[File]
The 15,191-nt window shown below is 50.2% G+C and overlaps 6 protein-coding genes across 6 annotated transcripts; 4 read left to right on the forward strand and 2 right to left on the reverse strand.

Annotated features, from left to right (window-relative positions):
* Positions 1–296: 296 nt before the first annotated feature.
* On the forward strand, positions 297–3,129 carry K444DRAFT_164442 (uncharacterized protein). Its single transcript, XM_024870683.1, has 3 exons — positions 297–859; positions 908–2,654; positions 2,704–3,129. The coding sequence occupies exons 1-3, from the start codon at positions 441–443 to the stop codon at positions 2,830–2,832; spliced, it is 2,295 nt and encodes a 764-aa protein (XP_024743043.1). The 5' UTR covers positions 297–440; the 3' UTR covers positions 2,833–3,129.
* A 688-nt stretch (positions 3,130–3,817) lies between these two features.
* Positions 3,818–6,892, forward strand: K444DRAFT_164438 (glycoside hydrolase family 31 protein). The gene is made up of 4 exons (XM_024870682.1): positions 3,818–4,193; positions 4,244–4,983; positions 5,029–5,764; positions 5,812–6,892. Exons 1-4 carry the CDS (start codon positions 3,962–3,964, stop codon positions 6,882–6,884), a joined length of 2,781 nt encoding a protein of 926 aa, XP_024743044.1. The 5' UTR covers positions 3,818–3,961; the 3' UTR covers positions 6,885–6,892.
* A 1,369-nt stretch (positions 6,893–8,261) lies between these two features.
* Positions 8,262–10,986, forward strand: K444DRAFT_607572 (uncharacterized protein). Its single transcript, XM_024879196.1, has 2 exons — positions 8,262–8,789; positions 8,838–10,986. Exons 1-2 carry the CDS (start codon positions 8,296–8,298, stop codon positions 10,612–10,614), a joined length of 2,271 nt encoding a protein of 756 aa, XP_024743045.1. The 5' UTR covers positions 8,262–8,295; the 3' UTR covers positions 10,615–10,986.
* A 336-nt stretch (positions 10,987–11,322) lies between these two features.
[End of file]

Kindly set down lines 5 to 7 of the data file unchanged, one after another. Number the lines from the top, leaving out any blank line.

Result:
* A 688-nt stretch (positions 3,130–3,817) lies between these two features.
* Positions 3,818–6,892, forward strand: K444DRAFT_164438 (glycoside hydrolase family 31 protein). The gene is made up of 4 exons (XM_024870682.1): positions 3,818–4,193; positions 4,244–4,983; positions 5,029–5,764; positions 5,812–6,892. Exons 1-4 carry the CDS (start codon positions 3,962–3,964, stop codon positions 6,882–6,884), a joined length of 2,781 nt encoding a protein of 926 aa, XP_024743044.1. The 5' UTR covers positions 3,818–3,961; the 3' UTR covers positions 6,885–6,892.
* A 1,369-nt stretch (positions 6,893–8,261) lies between these two features.